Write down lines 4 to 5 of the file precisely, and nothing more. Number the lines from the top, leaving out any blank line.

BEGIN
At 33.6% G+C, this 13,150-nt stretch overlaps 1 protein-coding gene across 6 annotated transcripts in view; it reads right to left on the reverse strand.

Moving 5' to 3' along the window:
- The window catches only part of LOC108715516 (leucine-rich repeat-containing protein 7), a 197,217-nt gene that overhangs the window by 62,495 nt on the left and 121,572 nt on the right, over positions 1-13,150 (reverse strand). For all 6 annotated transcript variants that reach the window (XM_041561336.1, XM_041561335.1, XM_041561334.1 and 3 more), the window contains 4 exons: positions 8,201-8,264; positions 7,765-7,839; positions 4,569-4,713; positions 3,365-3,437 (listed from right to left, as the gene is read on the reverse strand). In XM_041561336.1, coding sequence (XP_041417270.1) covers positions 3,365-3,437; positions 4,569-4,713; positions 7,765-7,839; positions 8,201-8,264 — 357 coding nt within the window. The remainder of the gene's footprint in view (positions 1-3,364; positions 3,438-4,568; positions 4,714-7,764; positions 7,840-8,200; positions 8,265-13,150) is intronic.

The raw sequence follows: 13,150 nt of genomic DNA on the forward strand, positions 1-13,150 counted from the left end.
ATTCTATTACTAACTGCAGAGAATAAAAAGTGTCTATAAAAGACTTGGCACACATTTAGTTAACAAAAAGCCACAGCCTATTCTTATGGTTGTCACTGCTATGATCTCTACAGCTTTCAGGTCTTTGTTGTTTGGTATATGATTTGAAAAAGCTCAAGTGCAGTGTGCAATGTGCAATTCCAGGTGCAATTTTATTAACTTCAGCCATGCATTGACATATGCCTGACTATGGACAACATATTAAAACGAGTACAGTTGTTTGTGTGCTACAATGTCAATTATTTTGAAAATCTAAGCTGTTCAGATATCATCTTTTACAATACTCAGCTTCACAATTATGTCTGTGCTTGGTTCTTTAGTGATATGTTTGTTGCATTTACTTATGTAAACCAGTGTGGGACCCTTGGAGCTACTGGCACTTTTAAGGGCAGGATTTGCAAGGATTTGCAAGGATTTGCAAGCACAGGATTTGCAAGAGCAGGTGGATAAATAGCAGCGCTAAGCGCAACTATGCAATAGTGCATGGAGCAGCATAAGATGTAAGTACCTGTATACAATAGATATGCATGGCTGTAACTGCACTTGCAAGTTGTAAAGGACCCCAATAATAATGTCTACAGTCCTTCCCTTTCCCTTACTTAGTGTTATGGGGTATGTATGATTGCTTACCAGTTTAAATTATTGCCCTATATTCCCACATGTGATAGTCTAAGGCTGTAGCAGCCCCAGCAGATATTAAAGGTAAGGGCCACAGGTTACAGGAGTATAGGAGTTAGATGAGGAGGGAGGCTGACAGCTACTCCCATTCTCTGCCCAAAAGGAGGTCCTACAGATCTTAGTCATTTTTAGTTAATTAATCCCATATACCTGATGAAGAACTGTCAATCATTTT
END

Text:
The raw sequence follows: 13,150 nt of genomic DNA on the forward strand, positions 1-13,150 counted from the left end.
ATTCTATTACTAACTGCAGAGAATAAAAAGTGTCTATAAAAGACTTGGCACACATTTAGTTAACAAAAAGCCACAGCCTATTCTTATGGTTGTCACTGCTATGATCTCTACAGCTTTCAGGTCTTTGTTGTTTGGTATATGATTTGAAAAAGCTCAAGTGCAGTGTGCAATGTGCAATTCCAGGTGCAATTTTATTAACTTCAGCCATGCATTGACATATGCCTGACTATGGACAACATATTAAAACGAGTACAGTTGTTTGTGTGCTACAATGTCAATTATTTTGAAAATCTAAGCTGTTCAGATATCATCTTTTACAATACTCAGCTTCACAATTATGTCTGTGCTTGGTTCTTTAGTGATATGTTTGTTGCATTTACTTATGTAAACCAGTGTGGGACCCTTGGAGCTACTGGCACTTTTAAGGGCAGGATTTGCAAGGATTTGCAAGGATTTGCAAGCACAGGATTTGCAAGAGCAGGTGGATAAATAGCAGCGCTAAGCGCAACTATGCAATAGTGCATGGAGCAGCATAAGATGTAAGTACCTGTATACAATAGATATGCATGGCTGTAACTGCACTTGCAAGTTGTAAAGGACCCCAATAATAATGTCTACAGTCCTTCCCTTTCCCTTACTTAGTGTTATGGGGTATGTATGATTGCTTACCAGTTTAAATTATTGCCCTATATTCCCACATGTGATAGTCTAAGGCTGTAGCAGCCCCAGCAGATATTAAAGGTAAGGGCCACAGGTTACAGGAGTATAGGAGTTAGATGAGGAGGGAGGCTGACAGCTACTCCCATTCTCTGCCCAAAAGGAGGTCCTACAGATCTTAGTCATTTTTAGTTAATTAATCCCATATACCTGATGAAGAACTGTCAATCATTTT